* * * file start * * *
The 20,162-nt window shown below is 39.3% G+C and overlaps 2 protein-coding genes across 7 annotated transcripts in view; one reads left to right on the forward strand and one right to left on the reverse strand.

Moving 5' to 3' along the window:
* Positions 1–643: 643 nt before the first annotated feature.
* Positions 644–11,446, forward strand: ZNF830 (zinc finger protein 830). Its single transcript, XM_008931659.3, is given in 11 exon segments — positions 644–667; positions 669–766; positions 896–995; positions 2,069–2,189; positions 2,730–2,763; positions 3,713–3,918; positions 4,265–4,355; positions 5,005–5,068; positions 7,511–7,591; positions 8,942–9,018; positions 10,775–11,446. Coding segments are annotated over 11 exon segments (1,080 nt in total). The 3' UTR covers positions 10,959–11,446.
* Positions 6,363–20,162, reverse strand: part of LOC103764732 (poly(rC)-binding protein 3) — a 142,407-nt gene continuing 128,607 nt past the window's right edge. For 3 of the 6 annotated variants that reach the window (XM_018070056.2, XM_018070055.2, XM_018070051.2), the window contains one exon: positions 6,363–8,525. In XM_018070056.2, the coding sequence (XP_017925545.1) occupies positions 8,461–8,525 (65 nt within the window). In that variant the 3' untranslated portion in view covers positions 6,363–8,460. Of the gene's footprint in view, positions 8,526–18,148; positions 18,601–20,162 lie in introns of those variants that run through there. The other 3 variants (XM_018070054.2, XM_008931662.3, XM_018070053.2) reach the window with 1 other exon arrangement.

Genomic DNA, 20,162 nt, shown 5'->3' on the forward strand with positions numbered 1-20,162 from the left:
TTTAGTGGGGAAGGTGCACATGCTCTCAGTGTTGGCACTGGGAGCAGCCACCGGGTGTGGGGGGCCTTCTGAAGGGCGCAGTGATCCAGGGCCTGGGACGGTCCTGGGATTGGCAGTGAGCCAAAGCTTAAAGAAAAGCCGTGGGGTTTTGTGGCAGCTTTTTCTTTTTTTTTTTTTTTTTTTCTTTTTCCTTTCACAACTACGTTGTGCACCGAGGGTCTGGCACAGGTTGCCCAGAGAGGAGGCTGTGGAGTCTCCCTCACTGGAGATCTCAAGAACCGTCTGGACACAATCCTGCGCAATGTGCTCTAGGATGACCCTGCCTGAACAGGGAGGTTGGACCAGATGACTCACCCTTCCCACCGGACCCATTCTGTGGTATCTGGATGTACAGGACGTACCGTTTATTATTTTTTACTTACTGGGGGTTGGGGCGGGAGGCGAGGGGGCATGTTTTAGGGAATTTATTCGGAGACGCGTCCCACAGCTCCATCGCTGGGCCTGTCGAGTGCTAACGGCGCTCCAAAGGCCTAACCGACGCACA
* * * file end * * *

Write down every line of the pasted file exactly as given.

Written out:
The 20,162-nt window shown below is 39.3% G+C and overlaps 2 protein-coding genes across 7 annotated transcripts in view; one reads left to right on the forward strand and one right to left on the reverse strand.

Moving 5' to 3' along the window:
* Positions 1–643: 643 nt before the first annotated feature.
* Positions 644–11,446, forward strand: ZNF830 (zinc finger protein 830). Its single transcript, XM_008931659.3, is given in 11 exon segments — positions 644–667; positions 669–766; positions 896–995; positions 2,069–2,189; positions 2,730–2,763; positions 3,713–3,918; positions 4,265–4,355; positions 5,005–5,068; positions 7,511–7,591; positions 8,942–9,018; positions 10,775–11,446. Coding segments are annotated over 11 exon segments (1,080 nt in total). The 3' UTR covers positions 10,959–11,446.
* Positions 6,363–20,162, reverse strand: part of LOC103764732 (poly(rC)-binding protein 3) — a 142,407-nt gene continuing 128,607 nt past the window's right edge. For 3 of the 6 annotated variants that reach the window (XM_018070056.2, XM_018070055.2, XM_018070051.2), the window contains one exon: positions 6,363–8,525. In XM_018070056.2, the coding sequence (XP_017925545.1) occupies positions 8,461–8,525 (65 nt within the window). In that variant the 3' untranslated portion in view covers positions 6,363–8,460. Of the gene's footprint in view, positions 8,526–18,148; positions 18,601–20,162 lie in introns of those variants that run through there. The other 3 variants (XM_018070054.2, XM_008931662.3, XM_018070053.2) reach the window with 1 other exon arrangement.

Genomic DNA, 20,162 nt, shown 5'->3' on the forward strand with positions numbered 1-20,162 from the left:
TTTAGTGGGGAAGGTGCACATGCTCTCAGTGTTGGCACTGGGAGCAGCCACCGGGTGTGGGGGGCCTTCTGAAGGGCGCAGTGATCCAGGGCCTGGGACGGTCCTGGGATTGGCAGTGAGCCAAAGCTTAAAGAAAAGCCGTGGGGTTTTGTGGCAGCTTTTTCTTTTTTTTTTTTTTTTTTTCTTTTTCCTTTCACAACTACGTTGTGCACCGAGGGTCTGGCACAGGTTGCCCAGAGAGGAGGCTGTGGAGTCTCCCTCACTGGAGATCTCAAGAACCGTCTGGACACAATCCTGCGCAATGTGCTCTAGGATGACCCTGCCTGAACAGGGAGGTTGGACCAGATGACTCACCCTTCCCACCGGACCCATTCTGTGGTATCTGGATGTACAGGACGTACCGTTTATTATTTTTTACTTACTGGGGGTTGGGGCGGGAGGCGAGGGGGCATGTTTTAGGGAATTTATTCGGAGACGCGTCCCACAGCTCCATCGCTGGGCCTGTCGAGTGCTAACGGCGCTCCAAAGGCCTAACCGACGCACA